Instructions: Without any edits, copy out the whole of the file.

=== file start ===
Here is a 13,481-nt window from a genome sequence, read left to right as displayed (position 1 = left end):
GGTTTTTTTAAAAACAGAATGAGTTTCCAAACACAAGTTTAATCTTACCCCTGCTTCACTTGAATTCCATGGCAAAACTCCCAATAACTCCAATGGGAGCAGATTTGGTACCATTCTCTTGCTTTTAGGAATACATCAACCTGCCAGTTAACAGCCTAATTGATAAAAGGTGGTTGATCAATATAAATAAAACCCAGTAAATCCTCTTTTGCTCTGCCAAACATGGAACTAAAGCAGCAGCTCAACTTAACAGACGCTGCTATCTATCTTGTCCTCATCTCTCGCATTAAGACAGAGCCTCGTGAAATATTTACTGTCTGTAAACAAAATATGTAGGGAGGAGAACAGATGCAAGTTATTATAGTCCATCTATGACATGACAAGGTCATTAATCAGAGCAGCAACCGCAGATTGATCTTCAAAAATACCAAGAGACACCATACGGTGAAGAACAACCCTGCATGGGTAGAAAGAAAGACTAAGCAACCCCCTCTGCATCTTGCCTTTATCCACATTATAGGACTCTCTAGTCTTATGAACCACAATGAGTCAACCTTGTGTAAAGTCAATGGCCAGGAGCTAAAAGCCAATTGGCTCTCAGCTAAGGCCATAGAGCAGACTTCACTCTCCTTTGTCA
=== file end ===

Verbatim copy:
Here is a 13,481-nt window from a genome sequence, read left to right as displayed (position 1 = left end):
GGTTTTTTTAAAAACAGAATGAGTTTCCAAACACAAGTTTAATCTTACCCCTGCTTCACTTGAATTCCATGGCAAAACTCCCAATAACTCCAATGGGAGCAGATTTGGTACCATTCTCTTGCTTTTAGGAATACATCAACCTGCCAGTTAACAGCCTAATTGATAAAAGGTGGTTGATCAATATAAATAAAACCCAGTAAATCCTCTTTTGCTCTGCCAAACATGGAACTAAAGCAGCAGCTCAACTTAACAGACGCTGCTATCTATCTTGTCCTCATCTCTCGCATTAAGACAGAGCCTCGTGAAATATTTACTGTCTGTAAACAAAATATGTAGGGAGGAGAACAGATGCAAGTTATTATAGTCCATCTATGACATGACAAGGTCATTAATCAGAGCAGCAACCGCAGATTGATCTTCAAAAATACCAAGAGACACCATACGGTGAAGAACAACCCTGCATGGGTAGAAAGAAAGACTAAGCAACCCCCTCTGCATCTTGCCTTTATCCACATTATAGGACTCTCTAGTCTTATGAACCACAATGAGTCAACCTTGTGTAAAGTCAATGGCCAGGAGCTAAAAGCCAATTGGCTCTCAGCTAAGGCCATAGAGCAGACTTCACTCTCCTTTGTCA